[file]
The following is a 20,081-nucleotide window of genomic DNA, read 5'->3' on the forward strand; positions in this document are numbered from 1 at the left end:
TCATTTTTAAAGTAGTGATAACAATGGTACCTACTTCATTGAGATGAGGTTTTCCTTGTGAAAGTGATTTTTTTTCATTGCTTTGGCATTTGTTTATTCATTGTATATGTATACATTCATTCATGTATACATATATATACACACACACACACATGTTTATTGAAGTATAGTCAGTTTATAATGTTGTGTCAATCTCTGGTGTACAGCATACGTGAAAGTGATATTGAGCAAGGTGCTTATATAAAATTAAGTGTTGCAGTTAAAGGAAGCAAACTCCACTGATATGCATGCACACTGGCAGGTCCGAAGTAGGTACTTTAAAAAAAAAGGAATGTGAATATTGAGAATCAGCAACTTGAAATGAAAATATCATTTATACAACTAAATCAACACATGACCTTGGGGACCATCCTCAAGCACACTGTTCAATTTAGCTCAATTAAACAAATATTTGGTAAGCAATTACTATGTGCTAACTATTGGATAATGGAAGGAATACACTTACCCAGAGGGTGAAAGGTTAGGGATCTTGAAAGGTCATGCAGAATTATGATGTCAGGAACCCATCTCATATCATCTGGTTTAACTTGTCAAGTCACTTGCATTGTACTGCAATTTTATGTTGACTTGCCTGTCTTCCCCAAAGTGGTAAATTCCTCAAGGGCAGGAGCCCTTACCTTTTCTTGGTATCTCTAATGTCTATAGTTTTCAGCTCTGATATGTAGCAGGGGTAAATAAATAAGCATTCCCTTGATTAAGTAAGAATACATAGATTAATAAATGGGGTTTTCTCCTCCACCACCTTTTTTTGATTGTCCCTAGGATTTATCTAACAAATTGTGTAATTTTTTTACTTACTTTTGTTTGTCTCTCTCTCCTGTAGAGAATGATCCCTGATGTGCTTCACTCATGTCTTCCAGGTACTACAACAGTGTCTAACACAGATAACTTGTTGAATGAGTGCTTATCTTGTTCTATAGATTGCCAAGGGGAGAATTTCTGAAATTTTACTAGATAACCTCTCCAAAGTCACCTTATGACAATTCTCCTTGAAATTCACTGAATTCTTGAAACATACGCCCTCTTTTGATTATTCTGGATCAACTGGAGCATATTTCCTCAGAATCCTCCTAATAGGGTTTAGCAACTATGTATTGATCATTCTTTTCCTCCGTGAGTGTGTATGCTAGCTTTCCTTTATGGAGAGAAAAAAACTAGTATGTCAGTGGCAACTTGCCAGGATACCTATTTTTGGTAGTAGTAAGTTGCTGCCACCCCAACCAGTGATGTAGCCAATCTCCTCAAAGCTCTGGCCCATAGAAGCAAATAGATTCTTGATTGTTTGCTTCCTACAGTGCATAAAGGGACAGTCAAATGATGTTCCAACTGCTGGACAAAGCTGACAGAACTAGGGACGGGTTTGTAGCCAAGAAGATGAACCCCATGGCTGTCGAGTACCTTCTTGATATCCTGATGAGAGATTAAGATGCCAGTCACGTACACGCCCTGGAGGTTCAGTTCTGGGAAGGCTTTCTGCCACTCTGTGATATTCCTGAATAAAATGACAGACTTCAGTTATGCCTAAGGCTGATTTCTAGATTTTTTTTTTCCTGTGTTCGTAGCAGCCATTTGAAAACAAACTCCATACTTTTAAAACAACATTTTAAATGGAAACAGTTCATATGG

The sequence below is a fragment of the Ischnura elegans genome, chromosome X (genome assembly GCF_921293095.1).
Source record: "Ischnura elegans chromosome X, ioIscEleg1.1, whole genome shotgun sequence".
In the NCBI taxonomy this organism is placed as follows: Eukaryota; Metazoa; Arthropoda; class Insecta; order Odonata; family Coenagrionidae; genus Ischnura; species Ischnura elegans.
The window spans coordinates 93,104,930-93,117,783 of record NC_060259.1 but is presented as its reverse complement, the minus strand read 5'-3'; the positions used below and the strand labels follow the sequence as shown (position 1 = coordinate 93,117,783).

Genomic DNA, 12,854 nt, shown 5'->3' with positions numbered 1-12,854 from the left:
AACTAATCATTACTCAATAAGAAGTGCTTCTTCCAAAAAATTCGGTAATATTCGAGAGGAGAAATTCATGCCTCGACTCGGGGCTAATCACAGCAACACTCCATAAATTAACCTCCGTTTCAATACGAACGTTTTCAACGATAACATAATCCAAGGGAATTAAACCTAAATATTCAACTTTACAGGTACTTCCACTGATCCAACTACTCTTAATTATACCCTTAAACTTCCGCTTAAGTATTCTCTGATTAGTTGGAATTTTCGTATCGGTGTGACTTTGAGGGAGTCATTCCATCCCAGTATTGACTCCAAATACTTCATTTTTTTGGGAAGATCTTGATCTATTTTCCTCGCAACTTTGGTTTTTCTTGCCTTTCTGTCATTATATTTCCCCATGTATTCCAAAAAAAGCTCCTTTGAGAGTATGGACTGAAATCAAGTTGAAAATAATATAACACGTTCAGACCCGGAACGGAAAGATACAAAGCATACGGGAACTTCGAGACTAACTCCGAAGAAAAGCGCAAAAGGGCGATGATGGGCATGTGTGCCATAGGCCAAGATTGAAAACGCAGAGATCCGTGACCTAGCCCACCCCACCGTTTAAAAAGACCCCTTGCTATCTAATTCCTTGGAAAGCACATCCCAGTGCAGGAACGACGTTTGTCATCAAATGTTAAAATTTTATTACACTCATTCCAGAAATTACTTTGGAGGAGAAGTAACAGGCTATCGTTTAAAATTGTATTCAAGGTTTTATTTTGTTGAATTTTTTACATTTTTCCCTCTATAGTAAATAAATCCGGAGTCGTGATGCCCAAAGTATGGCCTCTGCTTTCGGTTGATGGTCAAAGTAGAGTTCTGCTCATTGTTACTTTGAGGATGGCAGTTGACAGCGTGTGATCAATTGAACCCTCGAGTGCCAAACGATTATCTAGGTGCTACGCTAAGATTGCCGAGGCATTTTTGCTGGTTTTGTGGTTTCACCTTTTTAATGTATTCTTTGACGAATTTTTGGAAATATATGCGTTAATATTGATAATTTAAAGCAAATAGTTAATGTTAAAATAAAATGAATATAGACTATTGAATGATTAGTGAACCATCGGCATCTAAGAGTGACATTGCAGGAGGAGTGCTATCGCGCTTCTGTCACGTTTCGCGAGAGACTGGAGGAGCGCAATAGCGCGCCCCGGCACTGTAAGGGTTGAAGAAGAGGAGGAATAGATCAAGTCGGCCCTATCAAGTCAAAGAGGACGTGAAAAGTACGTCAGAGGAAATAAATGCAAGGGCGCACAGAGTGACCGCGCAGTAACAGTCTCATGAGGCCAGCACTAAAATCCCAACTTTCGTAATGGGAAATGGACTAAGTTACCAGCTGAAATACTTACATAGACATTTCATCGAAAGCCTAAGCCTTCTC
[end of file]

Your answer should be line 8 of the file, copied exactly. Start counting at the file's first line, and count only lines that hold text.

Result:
AACTAATCATTACTCAATAAGAAGTGCTTCTTCCAAAAAATTCGGTAATATTCGAGAGGAGAAATTCATGCCTCGACTCGGGGCTAATCACAGCAACACTCCATAAATTAACCTCCGTTTCAATACGAACGTTTTCAACGATAACATAATCCAAGGGAATTAAACCTAAATATTCAACTTTACAGGTACTTCCACTGATCCAACTACTCTTAATTATACCCTTAAACTTCCGCTTAAGTATTCTCTGATTAGTTGGAATTTTCGTATCGGTGTGACTTTGAGGGAGTCATTCCATCCCAGTATTGACTCCAAATACTTCATTTTTTTGGGAAGATCTTGATCTATTTTCCTCGCAACTTTGGTTTTTCTTGCCTTTCTGTCATTATATTTCCCCATGTATTCCAAAAAAAGCTCCTTTGAGAGTATGGACTGAAATCAAGTTGAAAATAATATAACACGTTCAGACCCGGAACGGAAAGATACAAAGCATACGGGAACTTCGAGACTAACTCCGAAGAAAAGCGCAAAAGGGCGATGATGGGCATGTGTGCCATAGGCCAAGATTGAAAACGCAGAGATCCGTGACCTAGCCCACCCCACCGTTTAAAAAGACCCCTTGCTATCTAATTCCTTGGAAAGCACATCCCAGTGCAGGAACGACGTTTGTCATCAAATGTTAAAATTTTATTACACTCATTCCAGAAATTACTTTGGAGGAGAAGTAACAGGCTATCGTTTAAAATTGTATTCAAGGTTTTATTTTGTTGAATTTTTTACATTTTTCCCTCTATAGTAAATAAATCCGGAGTCGTGATGCCCAAAGTATGGCCTCTGCTTTCGGTTGATGGTCAAAGTAGAGTTCTGCTCATTGTTACTTTGAGGATGGCAGTTGACAGCGTGTGATCAATTGAACCCTCGAGTGCCAAACGATTATCTAGGTGCTACGCTAAGATTGCCGAGGCATTTTTGCTGGTTTTGTGGTTTCACCTTTTTAATGTATTCTTTGACGAATTTTTGGAAATATATGCGTTAATATTGATAATTTAAAGCAAATAGTTAATGTTAAAATAAAATGAATATAGACTATTGAATGATTAGTGAACCATCGGCATCTAAGAGTGACATTGCAGGAGGAGTGCTATCGCGCTTCTGTCACGTTTCGCGAGAGACTGGAGGAGCGCAATAGCGCGCCCCGGCACTGTAAGGGTTGAAGAAGAGGAGGAATAGATCAAGTCGGCCCTATCAAGTCAAAGAGGACGTGAAAAGTACGTCAGAGGAAATAAATGCAAGGGCGCACAGAGTGACCGCGCAGTAACAGTCTCATGAGGCCAGCACTAAAATCCCAACTTTCGTAATGGGAAATGGACTAAGTTACCAGCTGAAATACTTACATAGACATTTCATCGAAAGCCTAAGCCTTCTC